New Science Has Fascinating Findings About How You Should Think About Your Baby While You're Pregnant
Ever feel like health news is too overwhelming, fast-paced, or hard to decipher? Us too. Here, we filter through the latest in integrative health, wellness trends, and nutrition advice, reporting on the most exciting and meaningful breakthroughs. We’ll tell you exactly what you need to know—and how it might help you become a healthier and happier human.
Whether you're pregnant or thinking about trying to conceive sometime in the future, a new body of research conducted out of the University of Cambridge found that how a woman thinks about her baby while she's pregnant could have a long-term impact on the child's development.
The findings, which come from 14 studies involving 1,862 women, interviewed expectant mothers about their mindset around their unborn child. The research found that when women had a "balanced" representation of their child, meaning they were excited about their child's birth and could see them as an individual with their own thoughts and feelings, they were more likely to interact in a positive way with the child once it was born, which had a positive impact on his or her development.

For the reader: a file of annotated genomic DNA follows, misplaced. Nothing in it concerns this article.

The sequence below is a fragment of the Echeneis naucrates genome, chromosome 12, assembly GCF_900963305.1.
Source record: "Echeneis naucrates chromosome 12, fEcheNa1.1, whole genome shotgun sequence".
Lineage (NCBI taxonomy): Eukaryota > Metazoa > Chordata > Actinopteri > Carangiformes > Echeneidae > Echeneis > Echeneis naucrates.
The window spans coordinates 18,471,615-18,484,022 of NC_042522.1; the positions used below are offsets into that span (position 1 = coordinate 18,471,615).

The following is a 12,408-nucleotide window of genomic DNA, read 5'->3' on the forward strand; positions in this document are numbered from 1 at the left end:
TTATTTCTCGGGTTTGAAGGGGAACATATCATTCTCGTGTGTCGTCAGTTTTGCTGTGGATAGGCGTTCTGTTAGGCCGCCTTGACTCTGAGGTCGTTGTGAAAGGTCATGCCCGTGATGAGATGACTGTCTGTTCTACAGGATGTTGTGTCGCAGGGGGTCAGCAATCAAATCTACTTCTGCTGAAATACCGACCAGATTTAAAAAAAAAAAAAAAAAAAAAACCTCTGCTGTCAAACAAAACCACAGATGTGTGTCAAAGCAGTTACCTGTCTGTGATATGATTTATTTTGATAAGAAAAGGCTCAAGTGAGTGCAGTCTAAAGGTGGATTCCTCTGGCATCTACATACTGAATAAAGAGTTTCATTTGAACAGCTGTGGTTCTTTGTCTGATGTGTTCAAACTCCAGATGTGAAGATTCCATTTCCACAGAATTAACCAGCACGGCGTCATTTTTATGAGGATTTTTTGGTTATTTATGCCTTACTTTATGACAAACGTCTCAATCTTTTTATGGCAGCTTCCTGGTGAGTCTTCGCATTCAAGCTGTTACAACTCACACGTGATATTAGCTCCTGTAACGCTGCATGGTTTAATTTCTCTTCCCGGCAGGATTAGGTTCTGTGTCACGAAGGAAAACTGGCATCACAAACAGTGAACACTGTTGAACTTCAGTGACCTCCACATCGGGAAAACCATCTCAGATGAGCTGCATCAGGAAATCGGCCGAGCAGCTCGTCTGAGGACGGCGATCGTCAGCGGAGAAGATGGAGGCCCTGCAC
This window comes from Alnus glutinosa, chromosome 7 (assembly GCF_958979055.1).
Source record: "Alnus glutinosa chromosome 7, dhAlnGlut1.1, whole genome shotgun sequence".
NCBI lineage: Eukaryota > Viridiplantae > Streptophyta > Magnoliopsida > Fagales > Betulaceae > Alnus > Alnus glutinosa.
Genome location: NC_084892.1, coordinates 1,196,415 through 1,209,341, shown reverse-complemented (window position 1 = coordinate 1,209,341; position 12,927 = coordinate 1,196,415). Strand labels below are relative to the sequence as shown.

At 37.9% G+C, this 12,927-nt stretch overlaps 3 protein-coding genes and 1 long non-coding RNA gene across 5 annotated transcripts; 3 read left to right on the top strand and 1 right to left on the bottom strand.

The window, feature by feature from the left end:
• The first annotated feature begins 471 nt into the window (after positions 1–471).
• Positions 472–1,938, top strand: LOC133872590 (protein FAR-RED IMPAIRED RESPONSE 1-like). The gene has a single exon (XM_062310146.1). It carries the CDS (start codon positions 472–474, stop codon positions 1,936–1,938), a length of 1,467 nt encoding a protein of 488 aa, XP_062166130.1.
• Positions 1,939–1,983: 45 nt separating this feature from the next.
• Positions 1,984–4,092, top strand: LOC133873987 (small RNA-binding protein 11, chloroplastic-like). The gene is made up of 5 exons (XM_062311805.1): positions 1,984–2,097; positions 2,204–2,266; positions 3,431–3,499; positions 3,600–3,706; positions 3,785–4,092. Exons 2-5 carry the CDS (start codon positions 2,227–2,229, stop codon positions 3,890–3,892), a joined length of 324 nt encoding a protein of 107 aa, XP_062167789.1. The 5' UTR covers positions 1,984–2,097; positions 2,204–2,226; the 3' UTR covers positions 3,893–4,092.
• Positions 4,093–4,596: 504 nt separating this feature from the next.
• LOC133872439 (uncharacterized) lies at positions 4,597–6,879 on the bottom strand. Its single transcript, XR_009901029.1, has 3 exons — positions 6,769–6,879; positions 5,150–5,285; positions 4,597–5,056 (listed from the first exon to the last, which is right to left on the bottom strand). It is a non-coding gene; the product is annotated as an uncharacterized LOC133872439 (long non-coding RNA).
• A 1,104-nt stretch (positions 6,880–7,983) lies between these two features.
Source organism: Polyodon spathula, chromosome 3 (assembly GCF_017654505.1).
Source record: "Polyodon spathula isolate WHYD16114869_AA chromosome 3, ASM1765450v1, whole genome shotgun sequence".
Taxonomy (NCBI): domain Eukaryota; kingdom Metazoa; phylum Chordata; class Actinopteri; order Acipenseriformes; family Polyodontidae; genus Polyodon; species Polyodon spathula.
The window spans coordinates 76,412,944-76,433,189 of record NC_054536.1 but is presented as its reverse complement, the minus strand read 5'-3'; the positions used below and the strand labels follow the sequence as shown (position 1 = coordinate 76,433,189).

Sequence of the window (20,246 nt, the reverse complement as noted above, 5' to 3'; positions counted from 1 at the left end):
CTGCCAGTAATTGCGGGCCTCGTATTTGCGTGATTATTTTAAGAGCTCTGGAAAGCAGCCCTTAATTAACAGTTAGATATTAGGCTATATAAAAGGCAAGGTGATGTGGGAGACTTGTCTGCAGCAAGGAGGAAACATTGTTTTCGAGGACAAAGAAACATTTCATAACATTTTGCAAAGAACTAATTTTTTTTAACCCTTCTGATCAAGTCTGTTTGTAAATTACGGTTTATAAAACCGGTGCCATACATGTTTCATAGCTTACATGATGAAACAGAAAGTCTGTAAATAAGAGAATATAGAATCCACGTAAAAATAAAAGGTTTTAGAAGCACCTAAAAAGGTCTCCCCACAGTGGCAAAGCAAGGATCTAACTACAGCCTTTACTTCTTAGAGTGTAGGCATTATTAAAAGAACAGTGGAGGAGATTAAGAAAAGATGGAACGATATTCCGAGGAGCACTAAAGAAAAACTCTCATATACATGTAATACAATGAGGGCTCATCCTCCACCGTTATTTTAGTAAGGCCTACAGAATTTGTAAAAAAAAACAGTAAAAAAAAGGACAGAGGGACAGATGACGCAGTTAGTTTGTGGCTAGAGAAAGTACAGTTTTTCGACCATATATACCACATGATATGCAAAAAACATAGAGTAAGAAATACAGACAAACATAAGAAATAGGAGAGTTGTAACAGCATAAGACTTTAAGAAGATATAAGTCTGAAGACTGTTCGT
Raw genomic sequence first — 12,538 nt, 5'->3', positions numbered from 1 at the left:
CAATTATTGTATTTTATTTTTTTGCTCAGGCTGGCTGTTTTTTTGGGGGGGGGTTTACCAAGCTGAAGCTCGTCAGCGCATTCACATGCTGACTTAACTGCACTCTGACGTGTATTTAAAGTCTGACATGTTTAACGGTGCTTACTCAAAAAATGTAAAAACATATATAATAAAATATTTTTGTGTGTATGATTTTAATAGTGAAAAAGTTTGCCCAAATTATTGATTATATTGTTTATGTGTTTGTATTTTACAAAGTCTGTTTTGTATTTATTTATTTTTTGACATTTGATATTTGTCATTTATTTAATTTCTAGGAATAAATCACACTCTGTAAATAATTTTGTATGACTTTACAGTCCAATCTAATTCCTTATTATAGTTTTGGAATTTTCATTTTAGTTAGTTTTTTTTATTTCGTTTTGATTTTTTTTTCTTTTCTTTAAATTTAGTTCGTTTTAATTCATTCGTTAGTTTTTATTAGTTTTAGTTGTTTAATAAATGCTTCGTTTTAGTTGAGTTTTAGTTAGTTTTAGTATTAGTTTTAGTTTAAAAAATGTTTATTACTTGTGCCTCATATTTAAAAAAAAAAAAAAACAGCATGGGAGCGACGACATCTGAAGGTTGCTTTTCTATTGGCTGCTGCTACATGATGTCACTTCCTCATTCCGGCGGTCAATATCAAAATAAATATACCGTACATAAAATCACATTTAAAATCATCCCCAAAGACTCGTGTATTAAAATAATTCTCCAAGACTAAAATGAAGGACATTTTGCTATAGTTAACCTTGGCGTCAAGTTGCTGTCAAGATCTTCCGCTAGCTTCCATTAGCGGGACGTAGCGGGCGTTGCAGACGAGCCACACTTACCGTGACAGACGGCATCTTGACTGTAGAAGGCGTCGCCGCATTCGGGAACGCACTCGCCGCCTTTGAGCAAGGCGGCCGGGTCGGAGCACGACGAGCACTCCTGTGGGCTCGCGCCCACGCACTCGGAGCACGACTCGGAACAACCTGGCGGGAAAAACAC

On the other hand, if they had an "unbalanced" view of their baby while in utero, meaning they either idealized their child or had incomplete, distorted descriptions—meaning they couldn't properly visualize them—the babies typically faced greater developmental problems.
"Studies have shown that parent-child interaction is crucial for a child's development and learning, so we wanted to understand if there were prenatal signs that might predict a parent's behavior," explained study author Sarah Foley.
While more research needs to be conducted on this topic, it's further proof of the amazing power of the human mind.
Want to prepare your body for pregnancy? Here are 21 ways to do it.
Looking for simple ways for you & your family to become healthier? Register now for our FREE Functional Nutrition Webinar with Kelly LeVeque.